Travel

French Quarter Specialty

Specialty neighborhood
Café Beignet
334-B Royal St. & 311 Bourbon St., French Quarter
Come to this French Quarter standby for the beignets (they’re slightly crispier and less doughy than others in town), and stay for the classic Cajun breakfast and lunch. Crawfish omelets, roast beef po-boys, and jambalaya are served on paper plates but easily rival their fancy restaurant counterparts when it comes to taste. There are two locations, one on Royal Street and a second on Bourbon Street. The latter is famous for daily, live jazz shows and the impromptu dance parties they incite.
French Quarter
Café du Monde
800 Decatur St., French Quarter
Café du Monde is one of those special places that totally lives up to the hype: The beignets (a powdered sugar-dusted cross between a fritter and a donut) have been made the same way since 1862—when the café first opened—and are best enjoyed with a cup of chicory café au Lait (the flavor has a hint of chocolate and is especially smooth). Smaller outposts are sprinkled throughout New Orleans, but first-timers should really make it a point to stop by the original French Market café, which is open 24/7 and has a partially exposed kitchen so patrons—kids in particular love this—can watch their beignets being made from scratch. Grab a seat in the cafe to avoid the line.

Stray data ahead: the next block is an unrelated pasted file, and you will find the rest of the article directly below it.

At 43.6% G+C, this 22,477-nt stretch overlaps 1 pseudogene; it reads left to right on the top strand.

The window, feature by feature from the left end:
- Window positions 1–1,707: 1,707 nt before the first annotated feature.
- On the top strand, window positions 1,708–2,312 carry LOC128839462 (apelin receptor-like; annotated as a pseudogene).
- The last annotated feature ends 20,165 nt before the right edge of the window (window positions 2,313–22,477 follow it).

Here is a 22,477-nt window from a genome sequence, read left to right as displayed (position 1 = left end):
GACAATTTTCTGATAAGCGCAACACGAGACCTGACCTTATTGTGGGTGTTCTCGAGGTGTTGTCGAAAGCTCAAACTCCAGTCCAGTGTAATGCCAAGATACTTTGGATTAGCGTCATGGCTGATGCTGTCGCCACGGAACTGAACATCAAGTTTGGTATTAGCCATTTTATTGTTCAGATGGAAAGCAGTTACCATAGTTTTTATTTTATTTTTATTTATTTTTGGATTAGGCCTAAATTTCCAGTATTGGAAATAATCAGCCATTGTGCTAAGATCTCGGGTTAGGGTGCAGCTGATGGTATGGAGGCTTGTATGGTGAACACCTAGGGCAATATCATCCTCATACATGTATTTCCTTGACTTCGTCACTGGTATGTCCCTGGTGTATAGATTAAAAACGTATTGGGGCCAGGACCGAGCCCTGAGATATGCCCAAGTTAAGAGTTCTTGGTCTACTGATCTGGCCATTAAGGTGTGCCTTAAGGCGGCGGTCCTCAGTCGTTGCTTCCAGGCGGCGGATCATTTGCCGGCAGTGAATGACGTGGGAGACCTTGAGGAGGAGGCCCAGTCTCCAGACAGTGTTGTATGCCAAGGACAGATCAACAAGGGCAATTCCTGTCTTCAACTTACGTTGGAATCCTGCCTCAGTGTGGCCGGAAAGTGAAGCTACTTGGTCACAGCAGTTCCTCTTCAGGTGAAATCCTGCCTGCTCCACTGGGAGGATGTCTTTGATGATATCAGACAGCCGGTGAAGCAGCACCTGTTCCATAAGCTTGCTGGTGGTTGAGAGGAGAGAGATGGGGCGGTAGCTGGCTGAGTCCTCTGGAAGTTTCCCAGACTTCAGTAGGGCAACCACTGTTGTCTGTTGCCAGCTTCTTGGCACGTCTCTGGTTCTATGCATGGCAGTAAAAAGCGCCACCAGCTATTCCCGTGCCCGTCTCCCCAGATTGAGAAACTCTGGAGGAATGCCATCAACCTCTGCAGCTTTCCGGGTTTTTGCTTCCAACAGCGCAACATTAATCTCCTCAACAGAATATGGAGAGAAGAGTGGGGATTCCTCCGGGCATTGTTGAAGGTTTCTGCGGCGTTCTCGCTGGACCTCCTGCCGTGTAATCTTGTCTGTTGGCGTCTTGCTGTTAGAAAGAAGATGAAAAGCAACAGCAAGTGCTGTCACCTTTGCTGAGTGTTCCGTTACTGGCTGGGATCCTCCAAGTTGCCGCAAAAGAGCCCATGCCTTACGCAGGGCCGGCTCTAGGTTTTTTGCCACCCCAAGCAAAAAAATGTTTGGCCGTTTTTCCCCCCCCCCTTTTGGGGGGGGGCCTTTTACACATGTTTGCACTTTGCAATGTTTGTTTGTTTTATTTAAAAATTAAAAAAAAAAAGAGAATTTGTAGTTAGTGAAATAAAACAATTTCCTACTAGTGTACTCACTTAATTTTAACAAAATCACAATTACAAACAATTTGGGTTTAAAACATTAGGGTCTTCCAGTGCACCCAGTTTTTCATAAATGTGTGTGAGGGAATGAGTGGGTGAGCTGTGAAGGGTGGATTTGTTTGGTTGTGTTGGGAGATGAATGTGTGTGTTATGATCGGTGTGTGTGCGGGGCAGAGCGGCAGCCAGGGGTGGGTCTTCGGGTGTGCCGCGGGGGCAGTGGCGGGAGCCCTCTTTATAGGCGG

French Quarter
Sucre
622 Conti St., French Quarter
The macaron craze sweeping the nation is undeniably best represented in New Orleans by Sucre, a burgeoning local chainlet that turns them out in every conceivable shade and color. They haven't abandoned their local heritage, though, because they also do a mean King Cake, made from Creole cream cheese and Danish pastry. If you need more of an incentive to stop by, little ones go nuts for their gelato, and they make great coffee. There's also a location in the Garden District.
French Quarter
You may also like